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When Will I Ever Use An Electric Generator?

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First let's define an electric generator. In simple and obvious terms it is something that generates electricity. In effect it is its own power plant. Most often it is run by a gasoline engine but it only requires power to spin a magnet inside a coil of wire. So you could harness the power of the wind with a turbine or use the hydroelectric power of moving water. So basically you need an electric generator to produce electricity apart from what your local power plant is pr...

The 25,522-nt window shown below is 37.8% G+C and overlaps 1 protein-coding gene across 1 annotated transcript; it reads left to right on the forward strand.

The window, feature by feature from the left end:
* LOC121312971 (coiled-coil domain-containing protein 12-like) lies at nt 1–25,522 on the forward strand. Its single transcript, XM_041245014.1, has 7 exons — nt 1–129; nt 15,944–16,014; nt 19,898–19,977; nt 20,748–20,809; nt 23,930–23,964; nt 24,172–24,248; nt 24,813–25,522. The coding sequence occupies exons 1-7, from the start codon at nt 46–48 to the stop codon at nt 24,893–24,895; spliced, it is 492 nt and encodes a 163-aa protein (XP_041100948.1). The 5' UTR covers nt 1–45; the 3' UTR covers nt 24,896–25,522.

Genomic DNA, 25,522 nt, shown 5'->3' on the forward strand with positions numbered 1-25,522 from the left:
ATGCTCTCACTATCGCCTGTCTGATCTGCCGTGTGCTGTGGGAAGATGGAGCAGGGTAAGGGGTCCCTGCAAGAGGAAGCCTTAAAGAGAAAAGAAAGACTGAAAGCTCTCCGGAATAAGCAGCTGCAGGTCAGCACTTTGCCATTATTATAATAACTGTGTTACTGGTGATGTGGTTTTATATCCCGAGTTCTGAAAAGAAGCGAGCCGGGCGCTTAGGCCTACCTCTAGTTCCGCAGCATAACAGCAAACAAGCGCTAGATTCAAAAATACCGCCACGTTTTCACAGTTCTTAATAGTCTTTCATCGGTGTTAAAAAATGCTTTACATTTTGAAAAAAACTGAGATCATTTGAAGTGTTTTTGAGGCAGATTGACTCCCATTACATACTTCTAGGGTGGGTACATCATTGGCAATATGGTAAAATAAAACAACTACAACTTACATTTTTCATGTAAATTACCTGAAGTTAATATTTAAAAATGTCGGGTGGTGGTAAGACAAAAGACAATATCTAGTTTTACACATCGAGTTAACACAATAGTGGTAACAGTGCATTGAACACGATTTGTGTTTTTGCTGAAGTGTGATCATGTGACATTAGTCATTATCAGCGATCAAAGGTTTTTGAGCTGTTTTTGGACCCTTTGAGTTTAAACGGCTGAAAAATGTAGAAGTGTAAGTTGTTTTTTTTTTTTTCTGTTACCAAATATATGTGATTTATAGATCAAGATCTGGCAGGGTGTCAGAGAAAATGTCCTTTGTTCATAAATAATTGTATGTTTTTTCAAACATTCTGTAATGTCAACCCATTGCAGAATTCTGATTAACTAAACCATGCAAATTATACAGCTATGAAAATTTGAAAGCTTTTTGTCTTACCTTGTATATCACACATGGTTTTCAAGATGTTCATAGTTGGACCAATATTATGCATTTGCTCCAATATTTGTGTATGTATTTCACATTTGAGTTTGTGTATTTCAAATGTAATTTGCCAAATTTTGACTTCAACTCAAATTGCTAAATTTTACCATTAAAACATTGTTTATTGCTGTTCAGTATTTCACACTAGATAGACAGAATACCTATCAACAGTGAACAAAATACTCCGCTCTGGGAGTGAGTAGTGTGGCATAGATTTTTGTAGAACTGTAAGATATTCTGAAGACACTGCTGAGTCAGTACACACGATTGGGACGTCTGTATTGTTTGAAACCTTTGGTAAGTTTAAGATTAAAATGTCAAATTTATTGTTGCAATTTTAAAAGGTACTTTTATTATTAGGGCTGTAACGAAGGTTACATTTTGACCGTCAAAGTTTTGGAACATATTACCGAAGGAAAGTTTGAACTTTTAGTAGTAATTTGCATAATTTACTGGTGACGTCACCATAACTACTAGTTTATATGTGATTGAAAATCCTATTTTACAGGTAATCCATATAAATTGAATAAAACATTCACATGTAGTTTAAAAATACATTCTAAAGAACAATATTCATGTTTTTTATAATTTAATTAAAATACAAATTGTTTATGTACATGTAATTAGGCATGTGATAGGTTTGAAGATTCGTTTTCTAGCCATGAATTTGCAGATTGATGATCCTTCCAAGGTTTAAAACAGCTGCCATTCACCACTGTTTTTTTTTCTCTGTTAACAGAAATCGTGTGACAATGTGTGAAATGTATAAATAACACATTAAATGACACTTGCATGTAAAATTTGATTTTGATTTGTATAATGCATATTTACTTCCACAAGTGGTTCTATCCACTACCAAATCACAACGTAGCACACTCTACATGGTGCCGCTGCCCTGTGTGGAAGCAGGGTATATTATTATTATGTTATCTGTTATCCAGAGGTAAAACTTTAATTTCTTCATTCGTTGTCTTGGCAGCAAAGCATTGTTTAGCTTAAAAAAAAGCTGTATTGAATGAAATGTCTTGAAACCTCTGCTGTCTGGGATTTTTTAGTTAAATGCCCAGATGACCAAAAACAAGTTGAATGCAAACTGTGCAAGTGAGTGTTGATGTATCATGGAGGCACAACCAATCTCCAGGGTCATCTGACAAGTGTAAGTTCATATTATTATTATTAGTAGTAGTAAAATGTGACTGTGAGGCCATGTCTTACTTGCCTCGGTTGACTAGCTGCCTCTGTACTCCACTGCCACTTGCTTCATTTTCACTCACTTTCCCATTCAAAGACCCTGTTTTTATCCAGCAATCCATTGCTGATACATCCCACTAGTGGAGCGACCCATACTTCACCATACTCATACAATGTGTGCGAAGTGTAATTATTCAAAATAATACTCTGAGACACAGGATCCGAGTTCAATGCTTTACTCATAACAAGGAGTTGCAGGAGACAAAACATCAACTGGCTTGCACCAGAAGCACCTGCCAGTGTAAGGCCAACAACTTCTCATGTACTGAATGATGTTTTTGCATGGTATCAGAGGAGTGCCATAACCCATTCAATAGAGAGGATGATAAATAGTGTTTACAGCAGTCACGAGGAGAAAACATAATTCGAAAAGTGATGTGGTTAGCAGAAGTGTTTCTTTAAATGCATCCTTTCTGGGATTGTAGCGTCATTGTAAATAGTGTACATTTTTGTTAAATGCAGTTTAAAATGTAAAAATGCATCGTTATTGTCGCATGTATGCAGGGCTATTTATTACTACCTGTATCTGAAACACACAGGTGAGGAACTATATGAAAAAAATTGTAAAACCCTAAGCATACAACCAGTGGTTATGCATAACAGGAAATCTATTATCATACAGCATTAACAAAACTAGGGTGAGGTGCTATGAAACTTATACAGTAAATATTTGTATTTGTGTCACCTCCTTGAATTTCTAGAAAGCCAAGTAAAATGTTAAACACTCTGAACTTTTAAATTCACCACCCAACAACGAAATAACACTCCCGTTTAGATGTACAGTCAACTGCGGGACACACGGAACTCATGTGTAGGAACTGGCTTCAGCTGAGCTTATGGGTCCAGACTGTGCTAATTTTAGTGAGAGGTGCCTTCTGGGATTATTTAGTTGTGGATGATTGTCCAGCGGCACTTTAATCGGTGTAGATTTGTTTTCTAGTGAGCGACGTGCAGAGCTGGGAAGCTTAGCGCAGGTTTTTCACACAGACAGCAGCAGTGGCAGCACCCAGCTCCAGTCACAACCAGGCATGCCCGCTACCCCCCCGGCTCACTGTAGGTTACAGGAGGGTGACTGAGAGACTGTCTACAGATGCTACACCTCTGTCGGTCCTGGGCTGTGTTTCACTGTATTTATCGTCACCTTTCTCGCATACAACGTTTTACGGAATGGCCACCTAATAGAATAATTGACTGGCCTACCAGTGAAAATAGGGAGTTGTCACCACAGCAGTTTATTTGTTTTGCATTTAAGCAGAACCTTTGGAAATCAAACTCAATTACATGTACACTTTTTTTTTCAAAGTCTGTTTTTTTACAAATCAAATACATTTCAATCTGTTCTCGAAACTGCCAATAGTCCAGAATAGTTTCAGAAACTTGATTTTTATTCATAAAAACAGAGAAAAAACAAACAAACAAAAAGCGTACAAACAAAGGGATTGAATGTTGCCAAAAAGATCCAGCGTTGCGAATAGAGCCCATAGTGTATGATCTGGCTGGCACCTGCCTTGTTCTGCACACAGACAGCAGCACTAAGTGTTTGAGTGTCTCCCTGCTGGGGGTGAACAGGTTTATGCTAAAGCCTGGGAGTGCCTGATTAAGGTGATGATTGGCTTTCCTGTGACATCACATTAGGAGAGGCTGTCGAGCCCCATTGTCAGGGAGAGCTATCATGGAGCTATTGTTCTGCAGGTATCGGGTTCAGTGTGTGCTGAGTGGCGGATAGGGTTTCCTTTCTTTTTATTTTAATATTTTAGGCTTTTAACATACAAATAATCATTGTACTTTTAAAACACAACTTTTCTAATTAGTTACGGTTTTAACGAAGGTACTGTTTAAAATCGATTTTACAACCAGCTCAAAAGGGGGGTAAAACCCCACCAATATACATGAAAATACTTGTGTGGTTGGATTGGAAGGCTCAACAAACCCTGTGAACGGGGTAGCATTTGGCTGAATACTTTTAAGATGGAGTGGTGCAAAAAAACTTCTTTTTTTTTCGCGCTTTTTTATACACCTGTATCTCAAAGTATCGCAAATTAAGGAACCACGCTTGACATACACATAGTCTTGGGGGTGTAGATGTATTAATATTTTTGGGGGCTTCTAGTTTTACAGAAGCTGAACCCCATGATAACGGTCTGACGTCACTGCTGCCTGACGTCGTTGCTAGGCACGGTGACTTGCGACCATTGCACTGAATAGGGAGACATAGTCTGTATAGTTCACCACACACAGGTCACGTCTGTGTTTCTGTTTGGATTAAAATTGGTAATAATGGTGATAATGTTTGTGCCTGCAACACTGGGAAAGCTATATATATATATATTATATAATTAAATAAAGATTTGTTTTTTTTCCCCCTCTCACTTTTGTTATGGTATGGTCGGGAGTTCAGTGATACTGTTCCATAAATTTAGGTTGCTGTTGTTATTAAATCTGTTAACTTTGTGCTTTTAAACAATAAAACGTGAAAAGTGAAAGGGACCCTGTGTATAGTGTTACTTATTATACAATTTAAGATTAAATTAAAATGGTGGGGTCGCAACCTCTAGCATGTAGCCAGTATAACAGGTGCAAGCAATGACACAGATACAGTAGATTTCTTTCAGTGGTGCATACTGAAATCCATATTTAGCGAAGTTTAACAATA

First let's define an electric generator. In simple and obvious terms it is something that generates electricity. In effect it is its own power plant. Most often it is run by a gasoline engine but it only requires power to spin a magnet inside a coil of wire. So you could harness the power of the wind with a turbine or use the hydroelectric power of moving water. So basically you need an electric generator to produce electricity apart from what your local power plant is producing (by the way they are just super sized electric generator(s)). What kinds of times would these be? Well say that you don't have access to the local supply. You are either too far away from a power company and their wires or you are on land that has not been accessed by power from the power plant that is nearby. Lots of times carpenters and other tradesmen in the house building industry will have generators on hand incase the power has not been turned on yet. Other times it is hunters or other outdoor sports enthusiasts that have equipment that can be run with electricity including lights, coffee makers, griddles, TVs, etc. The last situation that came to mind is when you both have a power company near by and your property is accessed by power lines already. The problem is that the power plant is no longer able to produce power or get power to you for one of several reasons. Often it is weather that has damaged the power lines that supply your zone with power. It could be high winds, ice storms, and other situations that knock down the lines. The plant also may not be able to produce any electricity or enough to supply your needs. This happened just a few years ago in the Midwest when a power company in Canada failed. The caused a cascade of "failures" in which the power companies down the line in the grid could not produce enough to completely back up the original failed plant and people went without power because of it. So when should you have an electric generator? Well it all depends on how you want to survive when power goes out and how much you would lose by not being able to operate. Hospitals for instance must have generators in order to provide continuous life saving support. Contractors as mentioned before typically have to have generators just to work at certain jobs. If you live further away you would more likely be benefited. If you are just the type that loves to be prepared for anything than you would be happy to fire up the generator when the power went down.
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